In short the Cintin 12WX is a serious tool with some serious benefits. For the professional designer the pay off period is very short and the question of whether to purchase is a no brainer. For the student it is a good investment for the future and will certainly prove its worth ($999 USD).

What we liked:

  • Unparalleled digital drawing experience
  • Excellent build quality
  • Top quality display
  • Excellent Portability
  • Low Price Point
  • 1280 x 800 resolution

What could be improved:

  • Cord can become annoying while rotating the tablet

Designer: Wacom [ Buy it Here ]

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11 Comments

  • BlueBrat says:

    The fact that it is still wired sucks. I have one and love it, and thankfully CS4 finally has a Painter-type canvas rotation feature, since this is what you need to make up for not being able to rotate the tablet completely/comfortably due to the cables.

  • Will says:

    What they should really do is make the panel rotatable on a base, of which is wired. That way we could easily rotate the panel without having the wire bother us. Kinda like 360 degree rotatable monitors, except the panel would be on a circular base.

    I think making a wireless tablet would be like making wireless speakers – they’re always bad quality due to so much bad data transmission.

  • BlueBrat says:

    That’s a good compromise with the base.

    But I argue the wireless capabilities of today. I own a few logitech wireless devices for various HTPC’s in my house/office. I spend the extra $$$ on their products because their wireless is flawless. Even some pro-gamers use their wireless mice in competitions.

    It’d probably allow Wacom to triple the price on these though, they’re expensive already…

  • Chung Dha says:

    With few bucks more you can buy a whole tablet pc means you don’t have to plug it to your computer because it is the computer or laptop I mean. I got one from HP and works with Wacom Driver and is pretty smooth and works well. There are more alternatives though, search for Navisis it got adaptors to change your normal screen or laptop to tablets with just a clicking it on your screen and plug it in your usb and install the software and you are done also way cheaper too, about 150 euro so if you buy a cheap 15inch about 100 euro your still far cheaper then buying a cintiq.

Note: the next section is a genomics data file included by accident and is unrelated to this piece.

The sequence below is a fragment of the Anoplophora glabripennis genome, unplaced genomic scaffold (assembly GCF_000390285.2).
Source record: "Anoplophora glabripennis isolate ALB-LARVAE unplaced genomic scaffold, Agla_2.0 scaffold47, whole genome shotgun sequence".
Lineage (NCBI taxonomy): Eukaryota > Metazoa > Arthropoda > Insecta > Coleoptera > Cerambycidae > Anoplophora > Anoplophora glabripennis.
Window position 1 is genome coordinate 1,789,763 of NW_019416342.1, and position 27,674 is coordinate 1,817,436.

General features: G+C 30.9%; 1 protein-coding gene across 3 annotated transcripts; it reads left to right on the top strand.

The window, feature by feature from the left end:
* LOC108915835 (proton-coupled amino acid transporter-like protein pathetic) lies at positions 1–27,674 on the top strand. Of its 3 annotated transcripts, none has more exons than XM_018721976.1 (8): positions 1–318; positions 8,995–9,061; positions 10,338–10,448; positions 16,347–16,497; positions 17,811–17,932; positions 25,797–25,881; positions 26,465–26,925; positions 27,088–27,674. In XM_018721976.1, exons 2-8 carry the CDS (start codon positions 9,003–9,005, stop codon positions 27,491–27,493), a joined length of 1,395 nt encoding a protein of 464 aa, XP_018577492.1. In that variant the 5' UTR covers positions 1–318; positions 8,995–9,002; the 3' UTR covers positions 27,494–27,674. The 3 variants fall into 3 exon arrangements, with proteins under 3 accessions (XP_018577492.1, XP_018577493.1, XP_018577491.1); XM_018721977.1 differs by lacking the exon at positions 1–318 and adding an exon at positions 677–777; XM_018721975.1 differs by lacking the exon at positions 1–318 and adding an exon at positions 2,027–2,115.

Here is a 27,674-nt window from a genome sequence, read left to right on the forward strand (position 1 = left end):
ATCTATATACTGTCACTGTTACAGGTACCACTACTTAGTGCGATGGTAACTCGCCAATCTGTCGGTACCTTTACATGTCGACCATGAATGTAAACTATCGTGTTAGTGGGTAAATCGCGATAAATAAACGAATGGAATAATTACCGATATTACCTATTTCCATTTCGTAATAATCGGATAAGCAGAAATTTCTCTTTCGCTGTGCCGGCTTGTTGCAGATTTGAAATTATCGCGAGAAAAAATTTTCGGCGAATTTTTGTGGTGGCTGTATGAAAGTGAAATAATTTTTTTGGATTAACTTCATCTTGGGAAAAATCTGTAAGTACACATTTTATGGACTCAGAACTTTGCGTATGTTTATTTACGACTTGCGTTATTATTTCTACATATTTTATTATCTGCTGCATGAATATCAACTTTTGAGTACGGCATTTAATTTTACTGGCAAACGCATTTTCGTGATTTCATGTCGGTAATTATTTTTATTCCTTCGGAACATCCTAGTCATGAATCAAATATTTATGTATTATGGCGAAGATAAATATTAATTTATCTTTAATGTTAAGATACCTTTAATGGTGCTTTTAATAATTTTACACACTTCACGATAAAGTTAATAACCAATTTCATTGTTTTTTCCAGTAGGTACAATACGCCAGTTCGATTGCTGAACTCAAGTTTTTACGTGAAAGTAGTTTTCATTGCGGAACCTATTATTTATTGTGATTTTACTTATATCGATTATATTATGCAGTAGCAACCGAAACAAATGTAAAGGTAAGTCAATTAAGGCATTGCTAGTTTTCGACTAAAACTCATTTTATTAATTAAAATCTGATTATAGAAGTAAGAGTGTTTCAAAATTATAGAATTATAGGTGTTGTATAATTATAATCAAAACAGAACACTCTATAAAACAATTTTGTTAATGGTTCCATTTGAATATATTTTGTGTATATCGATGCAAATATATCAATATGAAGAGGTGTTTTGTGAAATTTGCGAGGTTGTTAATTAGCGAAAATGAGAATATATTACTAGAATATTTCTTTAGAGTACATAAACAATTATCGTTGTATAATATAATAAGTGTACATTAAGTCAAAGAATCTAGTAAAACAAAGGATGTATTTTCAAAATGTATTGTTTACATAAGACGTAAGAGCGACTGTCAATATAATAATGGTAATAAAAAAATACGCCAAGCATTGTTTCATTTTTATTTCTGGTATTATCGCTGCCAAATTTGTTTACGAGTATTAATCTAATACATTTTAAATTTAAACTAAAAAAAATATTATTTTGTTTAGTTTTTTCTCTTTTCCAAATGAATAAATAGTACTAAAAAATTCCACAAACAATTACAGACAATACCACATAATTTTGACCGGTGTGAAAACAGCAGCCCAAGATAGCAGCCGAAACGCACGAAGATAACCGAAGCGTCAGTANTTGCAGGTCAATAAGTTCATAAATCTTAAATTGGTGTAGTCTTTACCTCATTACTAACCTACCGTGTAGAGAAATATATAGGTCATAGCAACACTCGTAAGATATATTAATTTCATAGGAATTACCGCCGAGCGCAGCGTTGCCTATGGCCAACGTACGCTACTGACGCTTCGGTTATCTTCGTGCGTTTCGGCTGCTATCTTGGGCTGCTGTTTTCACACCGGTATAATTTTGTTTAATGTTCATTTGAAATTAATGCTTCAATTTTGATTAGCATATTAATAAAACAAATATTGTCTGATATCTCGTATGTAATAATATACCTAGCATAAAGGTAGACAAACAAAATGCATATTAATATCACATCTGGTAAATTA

• Supermoto says:

    I bought one of these a few weeks ago. I have the 21ux at work and besides the screen real estate I think I like the 12wx a bit better. I don’t think it’s quite as cumbersome as the larger version. One good thing about the 12wx over a traditional tablet is the lifespan. If you update your computer along the way this tablet/monitor can come with you. I use mine with a few different systems. The cords are a mess but once set up the whole thing is a joy to use.

    Just my 2cents – I also don’t think that a wireless setup would keep up with the information. I don’t use wireless mice anymore because they don’t feel as precise to me, again, just my opinion. I think we’ll get there someday but not quite yet…

  • pouet says:

    really wanted to get one about 9 month ago. When I saw the size of the unit (quite big for only 12″), the weight, the cables… I went for a HP tabletPC, for the same price.. and I’m loving it. (even if I’m a Mac user and needed a Wacom for my office/home computers)

  • simon says:

    Hey just saw your review, I think this wacom is an awesome product but… this is where it gets ugly, I bought one, and right out of the box it was broken, then I got a new one and 2 months after having it the pen would jump when it moved over a certain area, then i sent it back and i got a new one which also had exactly the same problem as the one I had before, alas after 3 tries and many wasted hours going to and from the distributor I refunded it, I found it to be really shoddy. I would save for the bigger one hoping that that one had a better standard of quality.

    I not trying to diss wacom here as I have an all intouse which is still going after 7 years and im about to buy a smaller intouse to carry around with me.

  • Niiamh says:

    Yes Please!

  • robert says:

    Hi,

    is it possible to work with 2 monitors in in addition to the 12wx tablet?

    thx

    robert

  • Maarten says:

    for Robert: working with 2 monitors:
    I have it installed with 2 monitors, I splitted up the right monitor and I now have control over the right monitor with the Cintiq 12 WX and with the normal Intuos 3, that I am using parallel on it.
    I have a spread desktop, covering left and right monitor. So for the control of the left monitor I use the Intuos and for the right, I can use both.
    It works rather well and fine.
    You only have to put/move your sketching application towards/on the right monitor, which works fine.
    Good luck!